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I am studying Weinberg Vol 2 and the BV formalism of the gauge theory.

There, the antifields are introduced somewhat out of thin air. I am a little bit confused about their properties.

For example, there must be an antifield corresponding to the gauge boson according to the BV formalism. Then, what is the gauge transformation law of that specific antifield?

Or do I misunderstand the structure of the formalism? Could anyone please clarify?

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  1. Well, OP's title question is partially a matter of conventions: Usually one only assigns gauge transformations to the original field sector of a gauge theory. E.g. in Yang-Mills theory, that would be gauge and matter fields. So following the standard terminology, the answer is no.

  2. In more detail, in the BRST formulation, the (infinitesimal) gauge transformations are transcribed into a BRST transformation ${\rm s}$ of an extended BRST multiplet of original and auxiliary fields.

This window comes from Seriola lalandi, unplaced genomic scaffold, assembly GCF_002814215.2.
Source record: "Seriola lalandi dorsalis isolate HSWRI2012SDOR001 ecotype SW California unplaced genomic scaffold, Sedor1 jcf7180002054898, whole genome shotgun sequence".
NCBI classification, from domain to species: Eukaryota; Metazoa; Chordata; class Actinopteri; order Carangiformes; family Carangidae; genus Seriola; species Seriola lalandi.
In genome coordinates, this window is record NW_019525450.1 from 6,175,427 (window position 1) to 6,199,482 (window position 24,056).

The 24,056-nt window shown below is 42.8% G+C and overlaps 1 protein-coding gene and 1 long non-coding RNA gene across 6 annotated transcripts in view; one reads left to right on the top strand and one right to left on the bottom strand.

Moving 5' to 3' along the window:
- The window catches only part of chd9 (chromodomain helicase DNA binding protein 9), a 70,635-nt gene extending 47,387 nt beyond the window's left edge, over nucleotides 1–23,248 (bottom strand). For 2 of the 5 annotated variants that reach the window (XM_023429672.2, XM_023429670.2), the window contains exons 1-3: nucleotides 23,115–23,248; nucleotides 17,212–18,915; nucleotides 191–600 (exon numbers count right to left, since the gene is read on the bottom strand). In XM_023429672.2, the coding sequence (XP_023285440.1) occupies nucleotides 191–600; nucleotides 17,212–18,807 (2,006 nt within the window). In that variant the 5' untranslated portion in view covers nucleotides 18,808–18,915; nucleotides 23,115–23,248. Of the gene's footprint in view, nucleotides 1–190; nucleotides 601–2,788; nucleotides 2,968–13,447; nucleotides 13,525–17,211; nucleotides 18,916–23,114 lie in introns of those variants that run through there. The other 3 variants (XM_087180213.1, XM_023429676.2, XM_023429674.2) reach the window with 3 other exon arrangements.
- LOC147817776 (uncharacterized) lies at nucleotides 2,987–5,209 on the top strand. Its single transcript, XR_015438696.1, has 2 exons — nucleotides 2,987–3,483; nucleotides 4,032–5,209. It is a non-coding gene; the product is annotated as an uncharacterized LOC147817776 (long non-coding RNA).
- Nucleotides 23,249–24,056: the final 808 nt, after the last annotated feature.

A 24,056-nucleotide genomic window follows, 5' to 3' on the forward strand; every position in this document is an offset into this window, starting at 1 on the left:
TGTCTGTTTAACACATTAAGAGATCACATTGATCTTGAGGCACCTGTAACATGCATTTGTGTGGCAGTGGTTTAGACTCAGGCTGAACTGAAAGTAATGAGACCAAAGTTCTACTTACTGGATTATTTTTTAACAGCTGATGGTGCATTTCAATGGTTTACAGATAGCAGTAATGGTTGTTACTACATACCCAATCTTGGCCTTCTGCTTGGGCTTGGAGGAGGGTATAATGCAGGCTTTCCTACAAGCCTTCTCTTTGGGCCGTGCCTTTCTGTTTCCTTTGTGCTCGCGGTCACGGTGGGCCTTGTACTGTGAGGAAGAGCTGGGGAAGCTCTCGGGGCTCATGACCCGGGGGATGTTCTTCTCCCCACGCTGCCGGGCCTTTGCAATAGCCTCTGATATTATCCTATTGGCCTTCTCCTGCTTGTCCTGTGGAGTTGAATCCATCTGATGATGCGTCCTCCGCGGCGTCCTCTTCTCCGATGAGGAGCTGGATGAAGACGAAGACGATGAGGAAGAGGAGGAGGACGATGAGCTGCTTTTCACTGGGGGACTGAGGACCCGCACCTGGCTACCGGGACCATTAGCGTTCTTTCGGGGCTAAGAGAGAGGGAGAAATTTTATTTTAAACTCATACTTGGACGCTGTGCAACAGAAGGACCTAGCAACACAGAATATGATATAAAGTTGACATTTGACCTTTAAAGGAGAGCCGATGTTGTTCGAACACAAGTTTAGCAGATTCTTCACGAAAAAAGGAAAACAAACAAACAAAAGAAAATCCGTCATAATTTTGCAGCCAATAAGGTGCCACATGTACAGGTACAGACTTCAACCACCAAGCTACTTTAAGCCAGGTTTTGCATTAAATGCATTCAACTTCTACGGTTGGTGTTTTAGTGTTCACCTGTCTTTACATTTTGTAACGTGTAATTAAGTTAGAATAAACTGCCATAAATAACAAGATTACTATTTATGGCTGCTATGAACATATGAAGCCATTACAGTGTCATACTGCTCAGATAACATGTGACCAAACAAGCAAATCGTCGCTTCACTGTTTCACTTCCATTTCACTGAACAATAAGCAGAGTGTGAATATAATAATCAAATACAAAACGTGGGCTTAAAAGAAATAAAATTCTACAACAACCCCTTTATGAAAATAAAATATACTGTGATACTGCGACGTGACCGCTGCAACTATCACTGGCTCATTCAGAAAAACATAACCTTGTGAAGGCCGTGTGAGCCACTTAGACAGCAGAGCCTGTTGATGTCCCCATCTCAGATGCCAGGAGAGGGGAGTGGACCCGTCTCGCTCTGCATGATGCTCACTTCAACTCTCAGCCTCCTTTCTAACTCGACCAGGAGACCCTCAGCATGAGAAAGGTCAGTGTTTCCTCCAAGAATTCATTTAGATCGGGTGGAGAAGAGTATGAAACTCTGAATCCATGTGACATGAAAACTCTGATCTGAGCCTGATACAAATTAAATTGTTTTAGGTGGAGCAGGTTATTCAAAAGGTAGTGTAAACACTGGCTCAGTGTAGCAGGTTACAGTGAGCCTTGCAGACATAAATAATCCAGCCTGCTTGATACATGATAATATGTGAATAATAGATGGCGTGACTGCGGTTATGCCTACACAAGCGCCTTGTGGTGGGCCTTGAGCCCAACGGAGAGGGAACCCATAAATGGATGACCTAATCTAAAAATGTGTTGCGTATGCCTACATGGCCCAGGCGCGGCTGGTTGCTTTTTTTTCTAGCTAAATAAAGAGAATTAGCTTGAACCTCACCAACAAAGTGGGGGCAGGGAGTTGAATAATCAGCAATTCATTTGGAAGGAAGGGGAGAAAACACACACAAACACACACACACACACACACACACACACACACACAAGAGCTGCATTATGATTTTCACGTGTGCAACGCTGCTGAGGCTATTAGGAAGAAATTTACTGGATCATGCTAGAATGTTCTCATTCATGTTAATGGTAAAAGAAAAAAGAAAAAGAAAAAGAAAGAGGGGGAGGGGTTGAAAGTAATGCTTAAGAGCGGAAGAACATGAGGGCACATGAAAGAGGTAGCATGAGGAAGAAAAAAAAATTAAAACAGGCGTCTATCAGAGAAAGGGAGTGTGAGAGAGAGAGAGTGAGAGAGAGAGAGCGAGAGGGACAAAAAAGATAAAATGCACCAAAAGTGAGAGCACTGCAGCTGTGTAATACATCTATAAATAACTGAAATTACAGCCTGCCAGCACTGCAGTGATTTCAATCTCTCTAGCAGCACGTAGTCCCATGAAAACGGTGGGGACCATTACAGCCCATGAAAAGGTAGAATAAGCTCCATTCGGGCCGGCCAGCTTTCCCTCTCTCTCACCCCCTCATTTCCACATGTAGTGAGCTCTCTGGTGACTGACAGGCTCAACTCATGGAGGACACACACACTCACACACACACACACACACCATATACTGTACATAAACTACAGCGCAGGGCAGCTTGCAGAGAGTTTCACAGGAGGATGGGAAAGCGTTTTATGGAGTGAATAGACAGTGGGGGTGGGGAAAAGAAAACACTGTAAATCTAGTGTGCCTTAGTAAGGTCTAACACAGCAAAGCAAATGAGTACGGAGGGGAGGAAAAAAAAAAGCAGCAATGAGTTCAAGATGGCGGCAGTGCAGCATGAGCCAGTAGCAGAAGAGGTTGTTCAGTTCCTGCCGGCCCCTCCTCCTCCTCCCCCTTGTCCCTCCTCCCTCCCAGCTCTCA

3. In the Batalin-Vilkovisky (BV) formalism, which is a BRST formulation, the BRST transformation ${\rm s}=(S,\cdot)$ is the antibracket with the BV action $S$ in one slot.

  4. In particular, the BRST transformation of an antifield may be non-zero. Keeping in mind that BRST symmetry encodes gauge symmetry, one may argue that this indirectly addresses/is relevant to OP's title question.

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